Louis "Kayo" Erwin, USS Indianapolis survivor
Louis "Kayo" Erwin was 17 years old in 1942.
He had an older brother fighting in World War II. Kayo joined the Navy to go find his brother.
"I was at Tarawa, the Marshalls, The Marianas, The Gilberts, Saipan, Tinian, Guam, Iwo Jima, and in Okinawa we was hit with a suicide plane," Kayo Erwin said. "Killed nine men. Wounded thirty-eight."
He was in the Navy on the USS Indianapolis. There's a big room in Kayo Erwin's house in East Ridge, Tennessee filled with books, photos, and letters, all reminders of the summer of 1945. After Okinawa, the ship was sent back to California. It was repaired, and sent back out on a top secret mission.
"That's when we took the component parts of the atomic bomb, and carried them to Tinnian and dropped them off there," Mr. Erwin said.
The sailors on board didn't know what their cargo was at the time, but those components were assembled. That was the atomic bomb dropped on Hiroshima in World War II. With that part of the mission complete , The USS Indianapolis was on the way to Okinawa just after midnight on July 30, 1945.
"Torpedoes hit up here," Mr. Erwin said as he pointed to the starboard side of a replica of the USS Indianapolis.
Within minutes the ship was sunk.
" I run down the side and dove in and swam as far as I could to get away from the ship to keep from it pulling me down." Mr. Erwin said. "All I could see was the last tail end of the ship going down."
There were just under 1,200 men on board the ship. 900 sailors and marines survived the attack. They were floating at sea with only a life jacket around their necks.
"Salt water and that sun would eat you up. Hot in the daytime. Cold at night." Mr. Erwin said. "If it's night you'd pray for day to get warm. If it's daytime you'd pray for night to get some cool."
They hooked their life jackets together and floated in big groups. For several days the U.S. Navy didn't know they were missing.
"You prayed a lot. You tried to watch whatever you do, and sharks would get so close to you that you'd pull up your legs just as far as you could." Mr. Erwin said. "Hold them up out of there to keep the sharks from getting your legs. Just be as quiet as you could get. The first time we started scaring them off. (We) started splashing the water. (We) found out it's the wrong thing to do. They thought it was fish and it attracts sharks. So we didn't do that no more."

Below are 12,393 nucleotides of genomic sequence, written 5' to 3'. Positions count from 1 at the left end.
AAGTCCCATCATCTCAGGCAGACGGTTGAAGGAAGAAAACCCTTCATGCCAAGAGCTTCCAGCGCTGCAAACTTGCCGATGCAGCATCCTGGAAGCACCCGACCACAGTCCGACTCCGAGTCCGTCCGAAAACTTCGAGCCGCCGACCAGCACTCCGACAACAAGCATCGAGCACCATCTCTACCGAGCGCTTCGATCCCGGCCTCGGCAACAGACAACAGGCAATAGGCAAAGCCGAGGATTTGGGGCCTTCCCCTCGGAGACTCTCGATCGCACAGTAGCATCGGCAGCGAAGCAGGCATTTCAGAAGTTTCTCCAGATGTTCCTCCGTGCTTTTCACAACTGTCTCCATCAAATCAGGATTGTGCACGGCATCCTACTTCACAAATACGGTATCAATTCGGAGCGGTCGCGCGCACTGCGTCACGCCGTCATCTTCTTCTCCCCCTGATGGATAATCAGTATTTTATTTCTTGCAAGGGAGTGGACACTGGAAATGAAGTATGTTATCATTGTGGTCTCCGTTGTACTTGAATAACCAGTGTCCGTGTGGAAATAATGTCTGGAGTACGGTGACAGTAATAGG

Kayo Erwin and the rest of the survivors spent four days and five nights in the shark infested waters. Of the 900 who survived the sinking of the ship only 317 made it home. They were spotted in the water, and the rescue started on August 2, 1945. Mr. Erwin says the sharks killed most of those men.
"Just losing their mind," Mr. Erwin said. "Sometimes you'd see them just take off their life jacket and then you wouldn't see them no more. Then you'd hear if it was getting about dusk, dark or something, then you'd hear screaming after a while. You knew a shark had 'em."
Kayo Erwin eventually made it home to Chattanooga. That was the next time he saw that brother he was looking for. The survivors started having reunions in Indianapolis. Mr. Erwin says he's only missed one.
"You go over there, and you lose a lot of men," Mr. Erwin said. "There's no good war."
Louis "Kayo" Erwin is one of 22 living survivors of the USS Indianapolis disaster.